After six months of guiding readers through the stormy seas of love, I have decided that, with the new year, it’s also time for me to move onto new adventures. Don’t worry. I’m sure you’ll still see me around The Escapist here and there. But this will be the last Love FAQ column that I write.
First off, I must thank you, my readers, from the bottom of my heart. This column wouldn’t have amounted to anything without the wholehearted support of The Escapist community, and you all embraced the concept with gusto. Over the past 27 weeks, I have received nearly 350 letters, and my only regret is that I won’t be able to answer each and every one of them in turn.
As it is, I’m delighted to have had the chance to answer as many questions as I did-from how to tastefully gamify a wedding reception to how to deal with an abusive ex to how to avoid the friend zone. I received submissions from readers of all ages, backgrounds, and sexual orientations, and it was with no small pride that I read feedback from several of you who said that the advice I gave in these columns genuinely helped them make critical life decisions.
You didn’t always agree with me-in fact, some of you rarely did – but each column was a joy to write, and every week, I looked forward to reading your feedback, both in the comment sections and in my inbox.
So as we close out 2011 and Love FAQ, I’d like to leave you with one last piece of advice:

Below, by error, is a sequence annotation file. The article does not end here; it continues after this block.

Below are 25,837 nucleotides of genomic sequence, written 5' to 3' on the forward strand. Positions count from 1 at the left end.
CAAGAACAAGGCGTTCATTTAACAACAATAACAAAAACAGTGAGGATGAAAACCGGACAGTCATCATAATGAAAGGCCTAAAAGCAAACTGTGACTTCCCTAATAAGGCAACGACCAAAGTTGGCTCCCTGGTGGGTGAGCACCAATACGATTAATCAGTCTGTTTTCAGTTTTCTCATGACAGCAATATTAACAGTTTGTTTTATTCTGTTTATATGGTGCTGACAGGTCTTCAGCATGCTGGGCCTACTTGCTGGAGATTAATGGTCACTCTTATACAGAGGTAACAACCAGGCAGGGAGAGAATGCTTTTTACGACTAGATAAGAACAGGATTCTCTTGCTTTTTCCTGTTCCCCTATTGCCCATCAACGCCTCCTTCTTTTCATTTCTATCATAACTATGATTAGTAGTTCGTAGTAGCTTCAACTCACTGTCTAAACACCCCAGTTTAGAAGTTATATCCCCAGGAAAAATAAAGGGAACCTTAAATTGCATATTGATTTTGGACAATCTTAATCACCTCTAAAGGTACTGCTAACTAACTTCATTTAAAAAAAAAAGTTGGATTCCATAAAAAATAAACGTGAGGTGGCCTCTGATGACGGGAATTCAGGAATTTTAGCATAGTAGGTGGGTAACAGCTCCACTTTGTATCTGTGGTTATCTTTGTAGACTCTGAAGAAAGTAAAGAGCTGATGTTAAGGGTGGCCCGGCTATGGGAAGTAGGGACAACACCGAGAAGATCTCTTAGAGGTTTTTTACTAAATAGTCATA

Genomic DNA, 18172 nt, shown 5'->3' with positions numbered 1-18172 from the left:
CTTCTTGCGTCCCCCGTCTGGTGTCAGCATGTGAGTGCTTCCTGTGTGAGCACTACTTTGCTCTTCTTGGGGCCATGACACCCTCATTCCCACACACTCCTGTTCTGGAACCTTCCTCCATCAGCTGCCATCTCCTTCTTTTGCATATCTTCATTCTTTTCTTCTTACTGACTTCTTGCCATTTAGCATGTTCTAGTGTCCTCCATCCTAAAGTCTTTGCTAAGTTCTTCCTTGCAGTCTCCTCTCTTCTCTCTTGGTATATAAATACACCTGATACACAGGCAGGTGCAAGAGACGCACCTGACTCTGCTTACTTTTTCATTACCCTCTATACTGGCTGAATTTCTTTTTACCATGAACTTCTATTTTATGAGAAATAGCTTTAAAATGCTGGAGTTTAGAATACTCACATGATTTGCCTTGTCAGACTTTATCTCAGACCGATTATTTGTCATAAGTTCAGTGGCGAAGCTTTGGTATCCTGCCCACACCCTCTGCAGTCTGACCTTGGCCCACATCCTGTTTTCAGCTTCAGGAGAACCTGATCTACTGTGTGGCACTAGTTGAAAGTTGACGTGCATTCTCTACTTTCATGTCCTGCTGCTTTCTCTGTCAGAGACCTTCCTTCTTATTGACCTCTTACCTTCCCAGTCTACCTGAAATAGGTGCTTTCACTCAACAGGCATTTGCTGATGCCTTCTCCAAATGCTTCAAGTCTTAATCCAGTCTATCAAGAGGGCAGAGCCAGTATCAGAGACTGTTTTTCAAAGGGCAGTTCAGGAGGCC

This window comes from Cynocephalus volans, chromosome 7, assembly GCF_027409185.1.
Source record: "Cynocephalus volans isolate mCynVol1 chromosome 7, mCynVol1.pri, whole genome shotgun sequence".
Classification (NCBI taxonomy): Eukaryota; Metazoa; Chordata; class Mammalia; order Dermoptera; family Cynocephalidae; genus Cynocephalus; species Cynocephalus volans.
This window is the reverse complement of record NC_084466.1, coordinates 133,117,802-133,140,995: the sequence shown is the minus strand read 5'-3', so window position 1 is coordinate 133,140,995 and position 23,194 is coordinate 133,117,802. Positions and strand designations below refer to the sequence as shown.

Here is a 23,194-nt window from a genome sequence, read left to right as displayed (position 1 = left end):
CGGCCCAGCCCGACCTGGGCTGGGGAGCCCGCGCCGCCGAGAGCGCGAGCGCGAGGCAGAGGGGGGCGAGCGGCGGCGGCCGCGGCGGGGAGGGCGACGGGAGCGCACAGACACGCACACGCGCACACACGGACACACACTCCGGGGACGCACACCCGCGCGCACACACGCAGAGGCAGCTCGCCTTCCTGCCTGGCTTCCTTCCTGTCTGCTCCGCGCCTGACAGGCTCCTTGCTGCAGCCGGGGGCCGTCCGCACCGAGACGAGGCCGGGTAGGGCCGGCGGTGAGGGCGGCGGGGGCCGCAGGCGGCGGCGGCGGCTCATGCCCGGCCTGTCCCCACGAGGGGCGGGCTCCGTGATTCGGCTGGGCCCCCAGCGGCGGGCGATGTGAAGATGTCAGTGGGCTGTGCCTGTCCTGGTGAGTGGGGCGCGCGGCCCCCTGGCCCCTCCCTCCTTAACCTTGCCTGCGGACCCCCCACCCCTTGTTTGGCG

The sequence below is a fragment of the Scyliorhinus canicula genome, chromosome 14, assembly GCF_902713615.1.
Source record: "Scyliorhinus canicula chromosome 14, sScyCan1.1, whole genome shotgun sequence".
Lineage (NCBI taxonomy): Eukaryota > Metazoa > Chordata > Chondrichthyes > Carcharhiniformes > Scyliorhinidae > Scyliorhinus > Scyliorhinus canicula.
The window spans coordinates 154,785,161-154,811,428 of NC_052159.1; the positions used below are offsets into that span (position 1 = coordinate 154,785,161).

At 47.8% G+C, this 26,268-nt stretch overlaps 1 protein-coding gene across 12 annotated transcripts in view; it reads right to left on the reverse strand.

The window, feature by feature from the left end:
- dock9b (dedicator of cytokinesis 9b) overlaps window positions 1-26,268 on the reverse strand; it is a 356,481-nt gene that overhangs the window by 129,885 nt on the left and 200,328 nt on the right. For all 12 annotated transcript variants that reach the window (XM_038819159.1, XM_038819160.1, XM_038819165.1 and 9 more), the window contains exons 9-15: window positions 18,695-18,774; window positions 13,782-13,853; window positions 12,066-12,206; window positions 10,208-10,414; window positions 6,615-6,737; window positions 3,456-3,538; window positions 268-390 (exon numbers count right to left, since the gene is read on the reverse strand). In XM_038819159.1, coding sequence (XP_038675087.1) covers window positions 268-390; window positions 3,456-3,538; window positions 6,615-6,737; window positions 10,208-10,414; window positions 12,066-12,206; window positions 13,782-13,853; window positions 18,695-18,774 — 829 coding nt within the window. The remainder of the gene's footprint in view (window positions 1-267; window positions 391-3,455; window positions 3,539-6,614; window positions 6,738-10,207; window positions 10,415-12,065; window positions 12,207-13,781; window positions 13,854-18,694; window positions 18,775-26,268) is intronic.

Love isn’t nearly so complicated as we make it out to be.
Relationships aren’t a game you can min/max. Neither are they deadly serious matters of life-and-death. Love is about joy, companionship and comfort, and its purpose is to make both the dark and light parts of life seem a little brighter in comparison. Good relationships are rarely ever effortless, but the work you put into them is generally its own best reward.
Good relationships can be distilled to a few key ingredients: Trust. Respect. Communication. Especially communication. If problems arise in a relationship, 90% of the time they can be fixed simply by talking more – whether to each other, to a therapist, or simply to the man or woman in the mirror.
I once wrote that we are all a little broken inside, and that the secret to lasting love wasn’t finding that perfect someone, but rather that special someone whose broken parts fit against your broken parts. True, that can seem no less daunting a task, but here’s the other half of that advice: We’re all on this road together. We all want to find love, to help each other out and be helped in return. So treat people as you would care to be treated, and you will find that those around you will generally answer in kind-which maybe isn’t the newest counsel, but it still rings true.
Finally, one more last word of advice: Whatever troubles you, no matter what it is, this too shall pass. All things in life and love are temporary. So if things in your life are going well, then savor this moment as fervently as you can, for it will end sooner than you think. And if things in your life aren’t going so well, then don’t fret, because likewise this moment will end soon as well.
With that, goodbye, good luck, and remember: Don’t stick it in the crazy.
Disclaimer: LoveFAQ is written by Lara Crigger, who is by no means a trained psychiatrist or therapist or even a middle school guidance counselor – just a smart gal who wants to help out her fellow geek. LoveFAQ is meant for entertainment purposes only, so don’t take it as a substitute for professional advice. If you have real problems, consult your physician.